It is important for you to keep your scheduled refill visits so you don't run out of medication (baclofen) and to know the early symptoms of baclofen withdrawal. Some patients are at more risk than others for baclofen withdrawal; speak with your doctor about this.

People who suffer from severe spasticity resulting from cerebral palsy, multiple sclerosis, stroke, brain injury, or spinal cord injury may be candidates for ITB Therapy. If you have spasticity due to spinal cord injury or multiple sclerosis, you may be considered for ITB Therapy if oral baclofen has not controlled your spasticity or has resulted in serious side effects that you cannot accept. If you suffered a brain injury due to trauma you must wait until one year after the injury to be considered for ITB Therapy. A trial of ITB Therapy will help to show if ITB Therapy can help you. You should not receive ITB Therapy if you have an infection, are allergic to baclofen, or your body size is too small for the implantable pump.

The implanted pump and catheter (tube that delivers the drug from the pump to the fluid around the spinal cord) are placed under the skin during a surgery. Some complications that you may experience with the surgery include infection, meningitis (infection of the lining of the brain and central nervous system), spinal fluid leak, paralysis, headache, swelling, bleeding, and bruising.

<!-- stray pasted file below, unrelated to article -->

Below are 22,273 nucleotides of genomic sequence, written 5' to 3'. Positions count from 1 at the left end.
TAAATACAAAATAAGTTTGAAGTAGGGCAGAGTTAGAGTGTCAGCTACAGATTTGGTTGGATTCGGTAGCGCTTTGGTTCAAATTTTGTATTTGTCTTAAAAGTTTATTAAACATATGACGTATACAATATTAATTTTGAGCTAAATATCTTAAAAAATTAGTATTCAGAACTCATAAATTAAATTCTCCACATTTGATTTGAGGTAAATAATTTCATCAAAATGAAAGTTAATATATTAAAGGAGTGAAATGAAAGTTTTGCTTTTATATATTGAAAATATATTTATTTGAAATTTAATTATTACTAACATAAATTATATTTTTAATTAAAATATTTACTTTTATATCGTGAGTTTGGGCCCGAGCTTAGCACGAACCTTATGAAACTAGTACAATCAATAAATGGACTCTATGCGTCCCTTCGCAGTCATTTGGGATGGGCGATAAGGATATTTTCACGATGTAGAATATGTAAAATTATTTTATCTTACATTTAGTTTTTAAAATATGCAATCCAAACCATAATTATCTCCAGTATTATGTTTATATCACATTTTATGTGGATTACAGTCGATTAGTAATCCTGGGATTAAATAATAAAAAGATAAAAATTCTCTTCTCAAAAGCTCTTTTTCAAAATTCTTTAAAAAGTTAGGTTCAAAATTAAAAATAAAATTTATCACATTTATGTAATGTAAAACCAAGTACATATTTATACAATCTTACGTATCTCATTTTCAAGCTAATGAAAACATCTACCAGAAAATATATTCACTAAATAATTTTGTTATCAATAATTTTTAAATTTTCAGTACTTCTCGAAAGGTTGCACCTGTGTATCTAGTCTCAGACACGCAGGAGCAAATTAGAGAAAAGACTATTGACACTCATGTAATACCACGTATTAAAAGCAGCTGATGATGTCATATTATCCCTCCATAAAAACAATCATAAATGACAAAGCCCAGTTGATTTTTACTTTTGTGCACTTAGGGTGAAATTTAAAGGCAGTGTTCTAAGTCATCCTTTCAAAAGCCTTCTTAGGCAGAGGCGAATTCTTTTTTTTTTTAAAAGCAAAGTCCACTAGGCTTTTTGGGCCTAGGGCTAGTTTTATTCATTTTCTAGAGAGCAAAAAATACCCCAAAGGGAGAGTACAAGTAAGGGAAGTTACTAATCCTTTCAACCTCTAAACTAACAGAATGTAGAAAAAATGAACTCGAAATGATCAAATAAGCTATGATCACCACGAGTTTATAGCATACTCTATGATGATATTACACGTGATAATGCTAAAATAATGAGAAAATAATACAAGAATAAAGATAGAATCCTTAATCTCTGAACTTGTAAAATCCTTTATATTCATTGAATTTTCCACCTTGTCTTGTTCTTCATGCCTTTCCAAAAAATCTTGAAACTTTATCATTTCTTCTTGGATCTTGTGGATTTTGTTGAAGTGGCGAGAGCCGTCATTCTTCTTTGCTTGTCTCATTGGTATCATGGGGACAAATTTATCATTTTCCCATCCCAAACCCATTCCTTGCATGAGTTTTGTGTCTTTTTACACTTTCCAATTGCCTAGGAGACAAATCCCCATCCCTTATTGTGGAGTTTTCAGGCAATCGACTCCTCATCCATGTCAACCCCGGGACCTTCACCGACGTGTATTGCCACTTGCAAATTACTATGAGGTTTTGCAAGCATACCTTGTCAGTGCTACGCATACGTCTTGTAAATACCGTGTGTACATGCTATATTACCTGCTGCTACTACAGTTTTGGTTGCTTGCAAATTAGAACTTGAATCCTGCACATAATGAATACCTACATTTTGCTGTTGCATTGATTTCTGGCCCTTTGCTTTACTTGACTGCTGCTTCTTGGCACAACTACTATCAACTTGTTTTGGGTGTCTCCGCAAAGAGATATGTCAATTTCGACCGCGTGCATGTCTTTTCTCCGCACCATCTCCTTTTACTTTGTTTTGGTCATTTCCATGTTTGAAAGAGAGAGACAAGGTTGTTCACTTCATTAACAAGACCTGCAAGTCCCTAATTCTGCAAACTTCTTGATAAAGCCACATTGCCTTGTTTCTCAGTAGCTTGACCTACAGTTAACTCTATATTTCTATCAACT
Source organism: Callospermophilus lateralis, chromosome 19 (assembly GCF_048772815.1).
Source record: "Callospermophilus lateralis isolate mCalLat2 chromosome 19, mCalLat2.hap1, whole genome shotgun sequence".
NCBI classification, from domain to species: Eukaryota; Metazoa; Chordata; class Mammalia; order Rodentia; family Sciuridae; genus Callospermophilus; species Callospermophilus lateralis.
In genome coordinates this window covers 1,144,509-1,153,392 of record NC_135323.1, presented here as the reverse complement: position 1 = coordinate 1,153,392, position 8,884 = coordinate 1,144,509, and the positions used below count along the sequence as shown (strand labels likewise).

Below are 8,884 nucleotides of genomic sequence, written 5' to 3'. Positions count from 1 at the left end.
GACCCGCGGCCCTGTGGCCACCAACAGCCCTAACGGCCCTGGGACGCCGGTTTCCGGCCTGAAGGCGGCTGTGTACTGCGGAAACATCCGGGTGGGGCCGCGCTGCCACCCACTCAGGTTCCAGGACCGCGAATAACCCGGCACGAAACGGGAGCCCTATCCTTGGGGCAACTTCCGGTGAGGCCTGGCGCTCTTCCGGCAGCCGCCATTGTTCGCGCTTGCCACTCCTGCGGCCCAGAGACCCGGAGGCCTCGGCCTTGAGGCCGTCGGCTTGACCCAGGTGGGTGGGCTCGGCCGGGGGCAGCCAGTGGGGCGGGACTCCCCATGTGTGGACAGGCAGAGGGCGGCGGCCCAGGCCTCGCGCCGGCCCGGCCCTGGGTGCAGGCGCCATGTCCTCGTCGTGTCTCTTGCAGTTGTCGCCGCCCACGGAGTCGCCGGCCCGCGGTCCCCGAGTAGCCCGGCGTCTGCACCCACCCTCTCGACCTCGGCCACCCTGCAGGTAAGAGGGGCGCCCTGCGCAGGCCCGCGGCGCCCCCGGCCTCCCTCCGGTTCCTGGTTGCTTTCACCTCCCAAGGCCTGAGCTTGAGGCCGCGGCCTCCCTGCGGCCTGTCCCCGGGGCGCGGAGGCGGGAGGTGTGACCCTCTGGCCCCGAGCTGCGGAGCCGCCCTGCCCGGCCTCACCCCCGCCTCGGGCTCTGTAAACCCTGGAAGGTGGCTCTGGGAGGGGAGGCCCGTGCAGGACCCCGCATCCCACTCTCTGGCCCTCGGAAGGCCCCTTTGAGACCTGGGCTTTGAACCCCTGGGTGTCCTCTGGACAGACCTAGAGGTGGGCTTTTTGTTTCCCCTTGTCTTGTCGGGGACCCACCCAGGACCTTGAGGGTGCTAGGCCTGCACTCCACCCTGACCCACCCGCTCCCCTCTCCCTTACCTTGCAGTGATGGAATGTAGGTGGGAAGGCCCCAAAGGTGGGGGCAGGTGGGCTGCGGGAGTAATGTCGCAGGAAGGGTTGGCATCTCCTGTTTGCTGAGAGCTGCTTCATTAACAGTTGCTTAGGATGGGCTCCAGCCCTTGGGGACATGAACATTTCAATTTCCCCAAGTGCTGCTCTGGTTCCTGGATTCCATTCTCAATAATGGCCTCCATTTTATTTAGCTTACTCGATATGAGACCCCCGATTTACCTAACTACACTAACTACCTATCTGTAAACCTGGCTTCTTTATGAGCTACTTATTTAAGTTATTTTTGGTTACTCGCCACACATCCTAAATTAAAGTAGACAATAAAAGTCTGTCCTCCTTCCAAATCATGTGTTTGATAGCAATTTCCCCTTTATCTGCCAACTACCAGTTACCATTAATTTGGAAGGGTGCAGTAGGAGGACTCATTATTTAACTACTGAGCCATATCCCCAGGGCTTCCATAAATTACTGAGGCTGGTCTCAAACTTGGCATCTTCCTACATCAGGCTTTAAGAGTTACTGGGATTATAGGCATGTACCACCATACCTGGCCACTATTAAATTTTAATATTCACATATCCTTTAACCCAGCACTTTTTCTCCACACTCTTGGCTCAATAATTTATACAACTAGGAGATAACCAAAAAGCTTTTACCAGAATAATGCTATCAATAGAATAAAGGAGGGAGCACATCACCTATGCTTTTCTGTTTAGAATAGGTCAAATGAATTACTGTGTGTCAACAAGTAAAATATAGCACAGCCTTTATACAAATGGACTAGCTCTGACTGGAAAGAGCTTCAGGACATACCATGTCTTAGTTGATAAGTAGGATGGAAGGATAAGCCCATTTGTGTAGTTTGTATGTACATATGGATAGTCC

The most common and/or serious drug-related side effects of ITB Therapy include loose muscles, sleepiness, upset stomach, vomiting, headaches, and dizziness. Failure of the pump placed under your skin may cause symptoms due to overdose (receiving too much) or underdose (receiving too little) of intrathecal baclofen. The signs and symptoms of overdose include drowsiness, lightheadedness, dizziness, respiratory depression (difficulty breathing), hypothermia (lower than normal body temperature), seizures, loss of consciousness, and coma. Once the infusion system (the pump and the catheter) is implanted, possible complications include unintended movement of the catheter or pump within the body or breakdown of the skin over the pump. The catheter could leak, tear, kink, or become disconnected from the pump, resulting in underdose or no baclofen infusion. Symptoms of underdose include an increase or return in spasticity, itching, low blood pressure, lightheadedness, and tingling sensation. These symptoms are often early signs of baclofen withdrawal. The pump could stop because the battery has run out or because of a problem with one or more of its inner parts. The pump will sound an alarm when the pump needs to be filled with baclofen, replaced, or if there is a problem with the pump. You or your caregiver should always inform any healthcare personnel that you have an implanted infusion system before any medical or diagnostic procedure such as MRI or diathermy.

Information on this site should not be used as a substitute for talking with your doctor. Always talk with your doctor about diagnosis and treatment information.